The Summer Fun for Adults program starts this week. You can earn raffle tickets for reading and reviewing books, and by participating in other fun activities. Prizes include a Chromebook, a free Annual BayWheels membership, boating on Lake Merritt and gift cards for groceries, gardening supplies, sporting goods, books, coffee and more.
Now for a little reading inspiration, here are the top 10 fiction books I’m looking forward to coming out this month.
The Vanishing Half
by Brit Bennett
When identical twins Desiree and Stella leave their rural Southern hometown at age 16 their lives veer in separate directions, with one twin deciding to pass as white. Years later their reunion forces them to face the choices they’ve made and the secrets they’ve kept. “With an irresistible narrative voice, Bennett (The Mothers, 2016) writes an intergenerational epic of race and reinvention, love and inheritance, divisions made and crossed, binding trauma, and the ever-present past.” (Booklist)
by Jean Kyoung Frazier
In suburban Los Angeles, a pregnant, dysfunctional 18-year-old pizza delivery girl forms an intense friendship with a middle-aged mom who orders a pepperoni-and-pickle pizza. “Playful and unflinching… Frazier’s characters are raw and her dialogue startlingly observant… This infectious evocation of a young woman’s slackerdom will appeal to fans of Halle Butler and Ottessa Moshfegh, and will make it difficult not to root for the troubled and spirited pizza girl.” (Publishers Weekly)
by Megha Majumdar
A poor Muslim girl in India named Jivan is is accused of terrorism after making a consequential Facebook comment. Her future could be in the hands of two acquaintances, a former teacher and a neighbor who dreams of being a film star, but both may pursue their own fortunes at Jivan’s expense. “Majumdar expertly weaves the book’s various points of view and plotlines in ways that are both unexpected and inevitable. This is a memorable, impactful work.” (Publishers Weekly)
by Naoise Dolan
Ava is a young Irish expat in Hong Kong working as an English teacher. She’s having an affair, sort-of, with London-born Julian when she falls in love with Edith, a Hong Kong local. “This delightfully sardonic, insightful debut picks apart life at the whims of the economy, love, and self-sabotage… believable and piercingly written.” (Library Journal)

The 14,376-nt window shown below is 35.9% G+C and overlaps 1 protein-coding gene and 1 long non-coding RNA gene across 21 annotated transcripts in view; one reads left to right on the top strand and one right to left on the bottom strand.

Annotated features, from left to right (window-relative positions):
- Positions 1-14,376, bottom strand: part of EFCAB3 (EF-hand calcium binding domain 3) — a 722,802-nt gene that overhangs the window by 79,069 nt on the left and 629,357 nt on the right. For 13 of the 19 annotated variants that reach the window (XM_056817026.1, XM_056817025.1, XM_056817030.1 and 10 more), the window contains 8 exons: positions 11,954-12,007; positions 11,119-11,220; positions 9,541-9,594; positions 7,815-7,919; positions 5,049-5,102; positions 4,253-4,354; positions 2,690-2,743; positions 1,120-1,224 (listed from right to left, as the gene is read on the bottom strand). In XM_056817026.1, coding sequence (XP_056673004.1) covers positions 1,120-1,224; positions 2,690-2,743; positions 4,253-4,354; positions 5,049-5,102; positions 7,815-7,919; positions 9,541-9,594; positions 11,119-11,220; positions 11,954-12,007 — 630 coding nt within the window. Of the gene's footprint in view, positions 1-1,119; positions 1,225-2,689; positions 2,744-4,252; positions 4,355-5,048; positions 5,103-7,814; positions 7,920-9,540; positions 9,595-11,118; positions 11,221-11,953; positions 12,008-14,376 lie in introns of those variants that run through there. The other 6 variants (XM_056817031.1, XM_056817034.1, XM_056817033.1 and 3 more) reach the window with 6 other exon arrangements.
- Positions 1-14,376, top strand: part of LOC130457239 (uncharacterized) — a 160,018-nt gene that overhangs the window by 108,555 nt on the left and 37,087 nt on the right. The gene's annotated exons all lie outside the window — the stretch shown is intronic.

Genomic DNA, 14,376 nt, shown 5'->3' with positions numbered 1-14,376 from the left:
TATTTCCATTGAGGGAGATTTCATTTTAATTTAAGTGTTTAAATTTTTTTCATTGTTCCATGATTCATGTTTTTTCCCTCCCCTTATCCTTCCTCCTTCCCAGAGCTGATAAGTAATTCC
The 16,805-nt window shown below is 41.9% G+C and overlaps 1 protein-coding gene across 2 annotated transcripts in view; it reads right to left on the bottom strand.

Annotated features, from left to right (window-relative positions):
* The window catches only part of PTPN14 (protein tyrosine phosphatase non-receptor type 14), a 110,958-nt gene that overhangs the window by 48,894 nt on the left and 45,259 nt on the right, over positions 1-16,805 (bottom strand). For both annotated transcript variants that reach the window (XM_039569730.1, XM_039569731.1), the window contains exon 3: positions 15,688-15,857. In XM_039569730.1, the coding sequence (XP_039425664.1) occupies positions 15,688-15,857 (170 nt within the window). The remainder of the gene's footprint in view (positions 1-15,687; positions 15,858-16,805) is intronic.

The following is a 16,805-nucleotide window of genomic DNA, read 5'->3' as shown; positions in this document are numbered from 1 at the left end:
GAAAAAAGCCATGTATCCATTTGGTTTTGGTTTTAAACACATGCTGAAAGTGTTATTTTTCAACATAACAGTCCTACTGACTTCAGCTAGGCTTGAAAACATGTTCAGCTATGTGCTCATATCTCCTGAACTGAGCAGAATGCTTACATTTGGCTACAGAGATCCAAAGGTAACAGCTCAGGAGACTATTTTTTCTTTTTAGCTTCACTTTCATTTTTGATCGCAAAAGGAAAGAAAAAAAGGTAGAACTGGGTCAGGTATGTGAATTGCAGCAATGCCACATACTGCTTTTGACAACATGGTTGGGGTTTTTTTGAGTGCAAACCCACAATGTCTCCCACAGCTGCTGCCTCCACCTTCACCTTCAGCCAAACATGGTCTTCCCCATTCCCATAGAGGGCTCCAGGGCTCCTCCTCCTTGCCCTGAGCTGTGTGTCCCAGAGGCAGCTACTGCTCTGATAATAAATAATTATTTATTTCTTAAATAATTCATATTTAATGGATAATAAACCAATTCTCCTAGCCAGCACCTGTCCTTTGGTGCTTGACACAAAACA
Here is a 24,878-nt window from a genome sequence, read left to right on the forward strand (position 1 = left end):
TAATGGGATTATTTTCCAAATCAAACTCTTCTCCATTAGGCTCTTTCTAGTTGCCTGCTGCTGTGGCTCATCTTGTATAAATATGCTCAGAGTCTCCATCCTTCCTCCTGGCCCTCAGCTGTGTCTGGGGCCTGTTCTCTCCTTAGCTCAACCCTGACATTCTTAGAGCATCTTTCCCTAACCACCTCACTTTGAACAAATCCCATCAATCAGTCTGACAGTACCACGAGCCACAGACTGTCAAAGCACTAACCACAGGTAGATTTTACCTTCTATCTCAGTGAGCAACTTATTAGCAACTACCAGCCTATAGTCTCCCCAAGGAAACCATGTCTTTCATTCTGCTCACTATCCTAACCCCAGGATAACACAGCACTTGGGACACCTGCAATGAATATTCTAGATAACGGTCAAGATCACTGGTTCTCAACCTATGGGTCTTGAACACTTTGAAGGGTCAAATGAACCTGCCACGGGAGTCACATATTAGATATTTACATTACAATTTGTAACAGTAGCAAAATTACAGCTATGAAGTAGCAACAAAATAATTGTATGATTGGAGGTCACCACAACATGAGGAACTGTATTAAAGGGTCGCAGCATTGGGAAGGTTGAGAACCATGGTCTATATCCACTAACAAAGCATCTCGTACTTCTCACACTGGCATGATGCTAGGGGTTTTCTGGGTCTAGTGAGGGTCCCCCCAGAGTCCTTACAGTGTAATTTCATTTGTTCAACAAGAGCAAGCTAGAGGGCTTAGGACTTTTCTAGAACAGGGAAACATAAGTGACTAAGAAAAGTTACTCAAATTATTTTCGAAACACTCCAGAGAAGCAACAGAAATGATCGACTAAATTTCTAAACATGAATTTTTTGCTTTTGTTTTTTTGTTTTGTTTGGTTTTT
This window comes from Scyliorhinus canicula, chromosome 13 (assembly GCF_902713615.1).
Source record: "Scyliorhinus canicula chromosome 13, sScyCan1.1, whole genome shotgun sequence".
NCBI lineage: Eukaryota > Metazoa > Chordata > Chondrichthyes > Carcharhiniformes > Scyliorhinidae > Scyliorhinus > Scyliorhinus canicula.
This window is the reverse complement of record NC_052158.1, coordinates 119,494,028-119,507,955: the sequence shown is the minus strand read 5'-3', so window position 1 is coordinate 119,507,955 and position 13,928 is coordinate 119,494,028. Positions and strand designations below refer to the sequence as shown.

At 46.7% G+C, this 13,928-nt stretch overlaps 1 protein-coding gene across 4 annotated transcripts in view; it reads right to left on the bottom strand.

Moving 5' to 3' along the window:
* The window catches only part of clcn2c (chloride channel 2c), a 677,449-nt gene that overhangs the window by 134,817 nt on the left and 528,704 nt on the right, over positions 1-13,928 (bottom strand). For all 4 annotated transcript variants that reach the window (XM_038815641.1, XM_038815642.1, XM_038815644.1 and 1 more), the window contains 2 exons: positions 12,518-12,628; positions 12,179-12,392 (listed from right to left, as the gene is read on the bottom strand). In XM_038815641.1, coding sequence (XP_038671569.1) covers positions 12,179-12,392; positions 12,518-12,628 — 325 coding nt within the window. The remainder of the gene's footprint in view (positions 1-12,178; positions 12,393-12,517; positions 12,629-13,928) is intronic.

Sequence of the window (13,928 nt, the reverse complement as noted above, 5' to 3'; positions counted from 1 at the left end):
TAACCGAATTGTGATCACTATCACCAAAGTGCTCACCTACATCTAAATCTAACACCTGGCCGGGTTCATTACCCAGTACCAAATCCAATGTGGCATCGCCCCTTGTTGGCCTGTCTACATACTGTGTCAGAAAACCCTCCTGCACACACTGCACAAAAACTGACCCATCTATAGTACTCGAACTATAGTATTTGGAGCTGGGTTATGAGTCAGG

Devolution: A Firsthand Account of the Rainier Sasquatch Massacre
by Max Brooks
Following the eruption of Mt. Ranier, the residents of a high-tech community in Washington State are cut off from civilization and must face down menacing Sasquatches in this terrifying and suspenseful tale told in the same style as the author’s zombie novel World War Z. “Piecing together the journal with interviews, transcripts, newspaper clippings, and historical documents, Brooks crafts a terrifying tale that reads like a "true" crime novel. Set in the very near future, with stellar worldbuilding, a claustrophobic atmosphere, an inclusive and fascinating cast of characters, and plenty of bloody action, this inventive story will keep readers' heart rates high.” (Library Journal)
Death in Her Hands
by Ottessa Moshfegh
The note reads: “Her name was Magda. Nobody will ever know who killed her. It wasn’t me. Here is her dead body.” When 72-year-old widow Vesta Gul finds this note, she decides she needs to solve the mystery despite the lack of a crime scene. “Whatever the opposite of Occam's razor is, Vesta's detective work is it… You simultaneously worry about Vesta and root for her, and Moshfegh's handling of her story is at once troubling and moving. An eerie and affecting satire of the detective novel.” (Kirkus Reviews) Moshfegh has intrigued and disturbed readers with books including Booker Prize finalist Eileen (2015) and My Year of Rest and Relaxation (2018).
You Exist Too Much
by Zaina Arafat
A young queer Palestinian woman struggles with her mother’s disapproval and her own self-destructive impulses, a story that unfolds through vignettes set in North America and the Middle East. “Arafat writes movingly of being caught between identities, homelands, and obligation and desire. This difficult but heartfelt wonder delivers an emotional wallop.” (Publishers Weekly)
by Diana Clarke
Lily and Rose share the intense bond that twins often do. As they move through adolescence, both girls struggle with eating disorders, and their bond becomes more important than ever. “As gripping as a thriller, but it's Clarke's language that truly makes this novel special. She writes with a lyricism that not only encompasses the grotesque and the transcendent, but also sometimes commingles the two… Incisive social commentary rendered in artful, original, and powerfully affecting prose.” (Kirkus Reviews)
by Silvia Moreno-Garcia
In 1950s Mexico City, debutante Noemí Taboada receives a disturbing letter from her cousin Catalina, compelling her to visit Catalina at the crumbling and terrifying villa of her new spouse. “Moreno-Garcia’s energetic romp through the gothic genre (after Gods of Jade and Shadow) is delightfully bonkers… In a novel that owes a considerable debt to the nightmarish horror and ornate language of H.P. Lovecraft, the situations in which Noemí attempts to prevail get wilder and stranger with every chapter.” (Publishers Weekly)
Party of Two
by Jasmine Guillory
If you’re seeking something fun and sexy, look no further. This latest chapter in the rom-com series that started with The Wedding Date features Olivia Monroe, an attorney who’s just moved to LA to start her own law firm. She has no interest dating politicians but just spent the evening flirting with a cute guy she didn’t know is an up-and-coming senator.
Place your holds on these paper books coming soon. Overdrive eBook versions of these books will be available later this summer.
What books have been a comfort to you recently? Are you looking forward to any books coming this summer? We'd love to hear in the comments.